"I stand on his shoulders and the love of so many who inspire me to live a life of service," she said at the time. "The same way that it was allowed for me, I want that for somebody else, because I don't know what that person's going to be able to do for the world, for this community. And blocking these people from being able to get into positions and create impact really is only blocking ourselves."


Advocacy is in Parker-LaGrone's DNA. She and her siblings saw her parents committed to community while they were growing up, and they've carried the torch into adulthood. They established Charlie's P.L.A.C.E. in 2014 to continue their father's life's work, which included running recreational programming at the YMCA, Kalamazoo Parks and Recreation and Kalamazoo Public Schools for decades.

"Knowing the impact he had on so many young people, we thought this was an opportunity for us to springboard this organization," Parker-LaGrone says. The organization's signature program is a summer basketball league, but the work has expanded more recently into things like a communitywide track meet, mother-son dances and Halloween trunk-or-treat events. "It's about bringing families together and multiple generations together, anchored around recreational activities."

In addition to supporting families, Parker-LaGrone and her sisters also dreamed up a movement to uplift women of color in the community. It started with a group text from her younger sister, Nicole Parker, in 2017. She had been doing research for her master's degree related to social entrepreneurship and raised the idea of holding a brunch to talk to some Black businesswomen in the Kalamazoo area. When community-building runs in the family, a lot of business discussions happen over meals.

"Instead of gathering around the table on Sunday to just chit chat, we're often talking about a program that we want to put together. And then the next thing you know, we're implementing it," Parker-LaGrone says.

The sisters thought they might be able to bring 20 or 25 women together for the event; more than 50 women showed up. Sisters in Business was officially born.

The Parker sisters and their mother stand together at a Sisters in Business event. Left to right: Nicole Parker, Teleshia Parker, Crystal Cunningham, Alisa Parker-LaGrone and Tiffany Parker. (Courtesy Cohn Photography)

"We realized there are women here who are in business and are looking for support. So we did another brunch in April 2018 and had over 100 women attend. Then it began to really spiral from there into other opportunities," says Parker-LaGrone. "We wanted to support women of color in business by providing easy access and low barriers to funding, so we started doing pitch competitions."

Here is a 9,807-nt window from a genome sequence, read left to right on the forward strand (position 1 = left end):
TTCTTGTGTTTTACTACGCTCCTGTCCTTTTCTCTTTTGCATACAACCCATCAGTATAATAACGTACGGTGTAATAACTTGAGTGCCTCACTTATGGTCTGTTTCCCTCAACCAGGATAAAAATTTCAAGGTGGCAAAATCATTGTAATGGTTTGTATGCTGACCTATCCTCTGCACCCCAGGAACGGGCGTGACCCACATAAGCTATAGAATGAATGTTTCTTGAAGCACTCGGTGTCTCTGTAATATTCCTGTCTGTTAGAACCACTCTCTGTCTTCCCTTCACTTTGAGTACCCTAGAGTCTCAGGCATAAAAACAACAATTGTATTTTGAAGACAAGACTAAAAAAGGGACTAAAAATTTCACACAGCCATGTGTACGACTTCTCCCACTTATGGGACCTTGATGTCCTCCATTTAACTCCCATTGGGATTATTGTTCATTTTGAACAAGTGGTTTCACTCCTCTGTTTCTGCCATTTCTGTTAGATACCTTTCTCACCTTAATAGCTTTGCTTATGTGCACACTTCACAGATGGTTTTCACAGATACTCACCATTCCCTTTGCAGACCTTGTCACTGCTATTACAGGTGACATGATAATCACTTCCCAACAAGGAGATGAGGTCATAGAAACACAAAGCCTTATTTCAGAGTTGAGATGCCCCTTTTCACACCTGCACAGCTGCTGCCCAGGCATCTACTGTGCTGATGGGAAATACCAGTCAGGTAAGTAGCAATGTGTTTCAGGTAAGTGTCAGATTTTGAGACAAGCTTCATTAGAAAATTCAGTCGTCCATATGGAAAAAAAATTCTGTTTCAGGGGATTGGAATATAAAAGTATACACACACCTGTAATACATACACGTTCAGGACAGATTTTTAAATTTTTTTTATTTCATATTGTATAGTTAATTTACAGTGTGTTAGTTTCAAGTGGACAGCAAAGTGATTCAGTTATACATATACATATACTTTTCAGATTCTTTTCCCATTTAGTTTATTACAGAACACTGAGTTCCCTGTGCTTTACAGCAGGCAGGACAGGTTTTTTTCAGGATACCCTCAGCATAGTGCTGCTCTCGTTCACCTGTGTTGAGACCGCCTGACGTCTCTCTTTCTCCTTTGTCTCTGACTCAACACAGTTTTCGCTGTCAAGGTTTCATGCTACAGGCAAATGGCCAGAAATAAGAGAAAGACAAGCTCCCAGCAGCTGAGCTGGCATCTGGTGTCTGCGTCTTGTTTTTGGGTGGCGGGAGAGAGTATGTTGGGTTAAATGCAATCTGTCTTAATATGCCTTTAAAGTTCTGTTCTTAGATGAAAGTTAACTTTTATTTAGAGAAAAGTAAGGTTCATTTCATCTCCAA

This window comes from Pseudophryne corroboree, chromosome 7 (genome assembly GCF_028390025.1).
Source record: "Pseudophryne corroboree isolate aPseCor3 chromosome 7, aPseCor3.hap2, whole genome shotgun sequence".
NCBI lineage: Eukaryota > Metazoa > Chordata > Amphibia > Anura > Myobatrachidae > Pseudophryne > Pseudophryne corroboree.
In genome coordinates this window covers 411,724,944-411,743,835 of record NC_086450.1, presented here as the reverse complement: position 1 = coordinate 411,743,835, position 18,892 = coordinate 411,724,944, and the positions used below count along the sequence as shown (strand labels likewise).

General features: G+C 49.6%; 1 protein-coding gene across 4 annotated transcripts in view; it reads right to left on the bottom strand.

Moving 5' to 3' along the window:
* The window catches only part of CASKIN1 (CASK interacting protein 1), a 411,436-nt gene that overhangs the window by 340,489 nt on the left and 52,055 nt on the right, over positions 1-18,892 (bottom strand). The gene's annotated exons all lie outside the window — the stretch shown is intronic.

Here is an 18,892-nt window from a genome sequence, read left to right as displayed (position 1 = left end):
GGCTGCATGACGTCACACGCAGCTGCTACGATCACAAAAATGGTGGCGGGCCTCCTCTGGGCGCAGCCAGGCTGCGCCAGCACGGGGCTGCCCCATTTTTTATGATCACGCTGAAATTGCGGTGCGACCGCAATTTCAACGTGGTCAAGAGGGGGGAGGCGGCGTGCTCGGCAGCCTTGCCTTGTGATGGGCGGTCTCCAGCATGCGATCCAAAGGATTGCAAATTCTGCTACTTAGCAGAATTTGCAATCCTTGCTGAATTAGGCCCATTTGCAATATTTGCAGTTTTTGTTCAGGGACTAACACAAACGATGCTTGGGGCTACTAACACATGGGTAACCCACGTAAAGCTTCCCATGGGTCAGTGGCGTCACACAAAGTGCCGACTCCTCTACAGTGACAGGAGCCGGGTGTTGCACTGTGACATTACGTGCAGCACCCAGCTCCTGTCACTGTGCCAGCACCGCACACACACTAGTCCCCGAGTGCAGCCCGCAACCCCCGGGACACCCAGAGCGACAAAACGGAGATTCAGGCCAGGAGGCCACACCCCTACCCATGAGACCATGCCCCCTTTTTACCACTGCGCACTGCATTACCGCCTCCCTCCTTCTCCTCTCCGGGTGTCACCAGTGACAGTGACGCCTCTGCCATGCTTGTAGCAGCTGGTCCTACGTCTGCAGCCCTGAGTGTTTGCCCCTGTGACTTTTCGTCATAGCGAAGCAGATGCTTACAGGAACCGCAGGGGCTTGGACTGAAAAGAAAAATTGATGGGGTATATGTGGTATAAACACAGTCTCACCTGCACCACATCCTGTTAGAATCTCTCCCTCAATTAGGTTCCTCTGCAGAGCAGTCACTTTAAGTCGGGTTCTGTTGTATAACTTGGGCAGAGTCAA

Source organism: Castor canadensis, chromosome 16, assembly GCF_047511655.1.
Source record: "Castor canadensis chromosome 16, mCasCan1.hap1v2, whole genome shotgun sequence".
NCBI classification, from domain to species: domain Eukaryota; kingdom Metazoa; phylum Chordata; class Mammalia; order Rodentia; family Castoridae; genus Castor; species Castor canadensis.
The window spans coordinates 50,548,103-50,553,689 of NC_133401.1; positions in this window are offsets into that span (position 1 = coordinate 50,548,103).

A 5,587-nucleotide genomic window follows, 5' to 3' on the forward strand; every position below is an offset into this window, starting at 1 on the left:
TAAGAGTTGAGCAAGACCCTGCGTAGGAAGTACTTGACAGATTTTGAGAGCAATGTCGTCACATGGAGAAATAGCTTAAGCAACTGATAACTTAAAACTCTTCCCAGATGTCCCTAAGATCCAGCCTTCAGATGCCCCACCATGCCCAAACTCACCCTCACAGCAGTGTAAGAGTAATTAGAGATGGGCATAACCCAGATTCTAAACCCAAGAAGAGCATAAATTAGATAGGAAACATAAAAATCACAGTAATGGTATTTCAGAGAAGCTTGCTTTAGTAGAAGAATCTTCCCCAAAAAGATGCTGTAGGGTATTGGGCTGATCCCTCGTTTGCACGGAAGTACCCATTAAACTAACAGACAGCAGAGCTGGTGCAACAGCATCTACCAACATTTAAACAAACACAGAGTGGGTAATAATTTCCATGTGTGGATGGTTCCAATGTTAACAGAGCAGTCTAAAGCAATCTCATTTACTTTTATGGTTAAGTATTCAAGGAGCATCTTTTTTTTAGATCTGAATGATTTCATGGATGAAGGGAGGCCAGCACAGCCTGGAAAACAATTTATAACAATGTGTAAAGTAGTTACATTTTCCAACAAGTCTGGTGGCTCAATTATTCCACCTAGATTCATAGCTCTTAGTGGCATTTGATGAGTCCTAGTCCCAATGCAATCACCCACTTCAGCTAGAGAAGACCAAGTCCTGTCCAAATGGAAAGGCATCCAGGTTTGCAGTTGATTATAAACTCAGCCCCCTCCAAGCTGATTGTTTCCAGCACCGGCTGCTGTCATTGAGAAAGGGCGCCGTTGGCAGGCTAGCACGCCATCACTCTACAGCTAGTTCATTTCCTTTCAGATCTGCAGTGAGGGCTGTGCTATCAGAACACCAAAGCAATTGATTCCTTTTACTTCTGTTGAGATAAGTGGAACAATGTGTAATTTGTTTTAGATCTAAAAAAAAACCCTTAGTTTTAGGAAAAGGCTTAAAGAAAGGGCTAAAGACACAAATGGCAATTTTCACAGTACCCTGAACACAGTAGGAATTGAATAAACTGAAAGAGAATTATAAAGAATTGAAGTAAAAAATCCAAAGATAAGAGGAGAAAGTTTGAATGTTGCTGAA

The organization has partnered with different entities in the community to give out nearly $30,000 in funding to local entrepreneurs. It also offers engagement and networking events as well as educational workshops for members. Last year, Sisters in Business partnered with Black Wall Street Kalamazoo to create the Black Entrepreneurship Training Academy (BETA). The program took 10 businesses through a modular series in its inaugural year to learn about things like marketing, legal issues and finance.

"We've seen those businesses that we've really wrapped ourselves around explode over the last year," Parker-LaGrone says. It's also given her a chance to put the knowledge she cultivated in Western's MBA program into practice. "When meeting with business owners I'm able to say, 'Here's why understanding your economics are important, so that you can forecast, so you can tell the story and you can really sell your values. It's not just about dollars and cents, but it's really painting the picture of where you hold value.'"

Community impact is at the heart of all Parker-LaGone's endeavors. From professional mentorship and youth development to her responsibilities as a judge, she knows access and opportunity are crucial to upward mobility, and she is committed to continuing to open those doors for generations to come.

"It comes down to allowing people to be in the best position to thrive and live the life that they want to live for themselves," Parker-LaGrone says.

"Everybody wants to talk about equity. We talk about inclusion, but when we really live into it, what kind of society, what kind of world, what kind of community can we really create? And if we want to create it, we have to do the hard work. We've got to have the hard conversations. We have to mentor. We have to give up our time. But in the long run, it's going to really create a better environment—for everybody."

For more WMU news, arts and events, visit WMU News online.